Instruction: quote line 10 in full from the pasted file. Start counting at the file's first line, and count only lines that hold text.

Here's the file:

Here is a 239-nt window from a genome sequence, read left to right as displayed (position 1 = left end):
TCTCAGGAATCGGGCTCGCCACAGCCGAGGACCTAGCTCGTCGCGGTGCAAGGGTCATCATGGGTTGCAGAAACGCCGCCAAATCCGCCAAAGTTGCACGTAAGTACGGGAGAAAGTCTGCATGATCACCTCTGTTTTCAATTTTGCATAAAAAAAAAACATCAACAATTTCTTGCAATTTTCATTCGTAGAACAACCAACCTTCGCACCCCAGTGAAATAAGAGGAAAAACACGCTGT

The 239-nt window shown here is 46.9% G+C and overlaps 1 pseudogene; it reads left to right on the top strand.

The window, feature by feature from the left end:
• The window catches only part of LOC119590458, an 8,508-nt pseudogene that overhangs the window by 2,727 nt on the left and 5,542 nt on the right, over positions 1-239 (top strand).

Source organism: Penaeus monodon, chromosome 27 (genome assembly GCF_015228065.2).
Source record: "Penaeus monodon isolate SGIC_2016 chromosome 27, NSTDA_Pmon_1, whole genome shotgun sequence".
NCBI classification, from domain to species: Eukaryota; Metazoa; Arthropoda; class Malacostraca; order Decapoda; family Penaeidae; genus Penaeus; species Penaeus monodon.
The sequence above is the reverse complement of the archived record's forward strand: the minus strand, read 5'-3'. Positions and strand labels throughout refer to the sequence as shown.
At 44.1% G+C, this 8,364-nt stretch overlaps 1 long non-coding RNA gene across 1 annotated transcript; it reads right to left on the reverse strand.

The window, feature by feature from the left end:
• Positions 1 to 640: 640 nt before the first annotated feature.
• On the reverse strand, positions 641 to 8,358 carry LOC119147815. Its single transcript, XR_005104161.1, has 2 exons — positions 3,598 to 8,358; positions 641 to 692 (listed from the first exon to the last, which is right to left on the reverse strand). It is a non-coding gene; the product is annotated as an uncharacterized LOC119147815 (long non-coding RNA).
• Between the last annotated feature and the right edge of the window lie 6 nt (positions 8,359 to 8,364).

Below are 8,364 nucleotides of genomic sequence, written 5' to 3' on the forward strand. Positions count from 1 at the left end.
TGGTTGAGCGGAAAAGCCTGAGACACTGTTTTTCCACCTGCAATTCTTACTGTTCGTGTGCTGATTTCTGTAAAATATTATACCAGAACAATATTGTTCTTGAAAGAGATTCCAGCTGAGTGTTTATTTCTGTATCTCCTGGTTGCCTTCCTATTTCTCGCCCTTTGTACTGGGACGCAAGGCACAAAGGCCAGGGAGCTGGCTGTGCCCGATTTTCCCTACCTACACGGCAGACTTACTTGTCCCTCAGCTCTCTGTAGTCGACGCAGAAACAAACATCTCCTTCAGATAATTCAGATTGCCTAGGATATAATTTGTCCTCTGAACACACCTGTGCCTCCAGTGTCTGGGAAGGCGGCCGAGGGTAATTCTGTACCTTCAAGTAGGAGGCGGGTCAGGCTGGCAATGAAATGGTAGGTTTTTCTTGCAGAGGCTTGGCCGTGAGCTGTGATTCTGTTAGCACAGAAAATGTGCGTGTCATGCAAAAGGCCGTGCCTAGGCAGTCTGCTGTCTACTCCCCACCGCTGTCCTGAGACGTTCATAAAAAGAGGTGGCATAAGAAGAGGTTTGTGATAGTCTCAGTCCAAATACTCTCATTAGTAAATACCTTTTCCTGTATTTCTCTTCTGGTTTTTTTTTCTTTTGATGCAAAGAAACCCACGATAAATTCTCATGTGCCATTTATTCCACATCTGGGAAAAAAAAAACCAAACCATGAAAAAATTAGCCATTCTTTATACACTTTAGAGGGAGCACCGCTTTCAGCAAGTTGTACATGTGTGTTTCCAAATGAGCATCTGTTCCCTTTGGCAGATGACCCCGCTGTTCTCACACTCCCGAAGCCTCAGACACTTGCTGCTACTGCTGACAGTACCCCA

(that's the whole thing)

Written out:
At 44.1% G+C, this 8,364-nt stretch overlaps 1 long non-coding RNA gene across 1 annotated transcript; it reads right to left on the reverse strand.